Cell adhesion in tumor invasion and metastasis: Loss of the glue is not enough

Ugo Cavallaro, Gerhard Christofori

Research output: Contribution to journalArticlepeer-review


Tumor cells often show a decrease in cell-cell and/or cell-matrix adhesion. An increasing body of evidence indicates that this reduction in cell adhesion correlates with tumor invasion and metastasis. Two main groups of adhesion molecules, cadherins and CAMs, have been implicated in tumor malignancy. However, the specific role that these proteins play in the context of tumor progression remains to be elucidated. In this review, we discuss recent data pointing to a causal relationship between the loss of cell adhesion molecules and tumor progression. In addition, the direct involvement of these molecules in specific signal transduction pathways will be considered, with particular emphasis on the alterations of such pathways in transformed cells. Finally, we review recent observations on the molecular mechanisms underlying metastatic dissemination. In many cases, spreading of tumor cells from the primary site to distant organs has been characterized as an active process involving the loss of cell-cell adhesion and gain of invasive properties. On the other hand, various examples of metastases exhibiting a relatively benign (i.e. not invasive) phenotype have been reported. Together with our recent results on a mouse tumor model, these findings indicate that 'passive' metastatic dissemination can occur, in particular as a consequence of impaired cell-matrix adhesion and of tumor tissue disaggregation.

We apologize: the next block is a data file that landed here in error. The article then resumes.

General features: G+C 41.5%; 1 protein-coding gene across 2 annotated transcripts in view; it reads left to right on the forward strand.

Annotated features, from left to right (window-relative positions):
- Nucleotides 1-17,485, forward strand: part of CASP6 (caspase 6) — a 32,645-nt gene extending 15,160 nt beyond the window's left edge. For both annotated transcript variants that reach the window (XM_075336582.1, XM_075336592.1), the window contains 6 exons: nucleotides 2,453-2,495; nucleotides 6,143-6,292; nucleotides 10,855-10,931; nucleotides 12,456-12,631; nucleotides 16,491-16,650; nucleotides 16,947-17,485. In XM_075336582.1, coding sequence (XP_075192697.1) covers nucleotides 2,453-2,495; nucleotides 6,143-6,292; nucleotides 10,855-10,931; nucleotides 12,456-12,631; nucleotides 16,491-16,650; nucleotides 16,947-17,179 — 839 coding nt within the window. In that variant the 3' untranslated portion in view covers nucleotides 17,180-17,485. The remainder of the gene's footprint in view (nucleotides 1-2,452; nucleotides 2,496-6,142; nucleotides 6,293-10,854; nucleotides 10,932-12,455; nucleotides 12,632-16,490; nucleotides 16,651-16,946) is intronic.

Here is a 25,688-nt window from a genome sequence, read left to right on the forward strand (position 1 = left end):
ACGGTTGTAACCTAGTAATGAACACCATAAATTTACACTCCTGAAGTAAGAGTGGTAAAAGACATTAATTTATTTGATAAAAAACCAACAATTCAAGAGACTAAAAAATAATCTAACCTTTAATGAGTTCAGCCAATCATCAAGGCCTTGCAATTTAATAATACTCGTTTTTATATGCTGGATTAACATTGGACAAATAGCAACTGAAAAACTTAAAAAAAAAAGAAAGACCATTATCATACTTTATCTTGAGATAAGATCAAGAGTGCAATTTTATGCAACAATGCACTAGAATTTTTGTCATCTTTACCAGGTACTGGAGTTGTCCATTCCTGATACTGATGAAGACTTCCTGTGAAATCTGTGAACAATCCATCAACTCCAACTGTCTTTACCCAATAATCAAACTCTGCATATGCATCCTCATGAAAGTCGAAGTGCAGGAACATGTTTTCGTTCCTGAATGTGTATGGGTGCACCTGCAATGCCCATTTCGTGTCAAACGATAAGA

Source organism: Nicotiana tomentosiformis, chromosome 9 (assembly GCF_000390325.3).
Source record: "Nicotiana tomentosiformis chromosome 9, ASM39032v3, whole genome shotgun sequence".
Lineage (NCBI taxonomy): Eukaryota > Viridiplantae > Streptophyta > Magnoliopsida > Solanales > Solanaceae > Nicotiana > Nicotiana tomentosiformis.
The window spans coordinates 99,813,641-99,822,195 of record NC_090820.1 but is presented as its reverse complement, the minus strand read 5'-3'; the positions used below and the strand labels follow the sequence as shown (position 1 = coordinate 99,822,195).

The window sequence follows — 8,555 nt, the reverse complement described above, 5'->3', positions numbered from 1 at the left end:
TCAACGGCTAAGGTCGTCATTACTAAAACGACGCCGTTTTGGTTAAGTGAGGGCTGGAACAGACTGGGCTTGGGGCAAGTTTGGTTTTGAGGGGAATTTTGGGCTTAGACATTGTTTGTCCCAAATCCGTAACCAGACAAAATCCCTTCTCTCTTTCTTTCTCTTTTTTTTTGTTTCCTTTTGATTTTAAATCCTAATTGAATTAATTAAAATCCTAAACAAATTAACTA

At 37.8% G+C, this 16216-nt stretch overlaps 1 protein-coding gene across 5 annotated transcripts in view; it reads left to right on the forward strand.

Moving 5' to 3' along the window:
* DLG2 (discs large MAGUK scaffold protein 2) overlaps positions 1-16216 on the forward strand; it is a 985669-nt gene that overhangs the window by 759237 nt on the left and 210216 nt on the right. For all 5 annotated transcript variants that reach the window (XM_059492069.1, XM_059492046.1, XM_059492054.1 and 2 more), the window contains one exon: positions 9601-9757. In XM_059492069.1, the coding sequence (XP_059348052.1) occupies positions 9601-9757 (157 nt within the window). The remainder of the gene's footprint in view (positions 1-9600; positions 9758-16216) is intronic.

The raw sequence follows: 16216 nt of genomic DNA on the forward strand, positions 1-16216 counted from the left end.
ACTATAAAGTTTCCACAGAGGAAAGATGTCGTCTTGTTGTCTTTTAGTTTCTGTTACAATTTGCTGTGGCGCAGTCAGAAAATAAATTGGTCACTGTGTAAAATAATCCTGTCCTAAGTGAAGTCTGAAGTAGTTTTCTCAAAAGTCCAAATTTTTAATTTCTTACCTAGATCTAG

Original languageEnglish
Pages (from-to)39-45
Number of pages7
JournalBiochimica et Biophysica Acta - Reviews on Cancer
Issue number1
Publication statusPublished - Nov 30 2001


  • Cadherin
  • Cell adhesion
  • NCAM
  • Signaling
  • Tumorigenesis

ASJC Scopus subject areas

  • Biophysics
  • Cancer Research
  • Oncology


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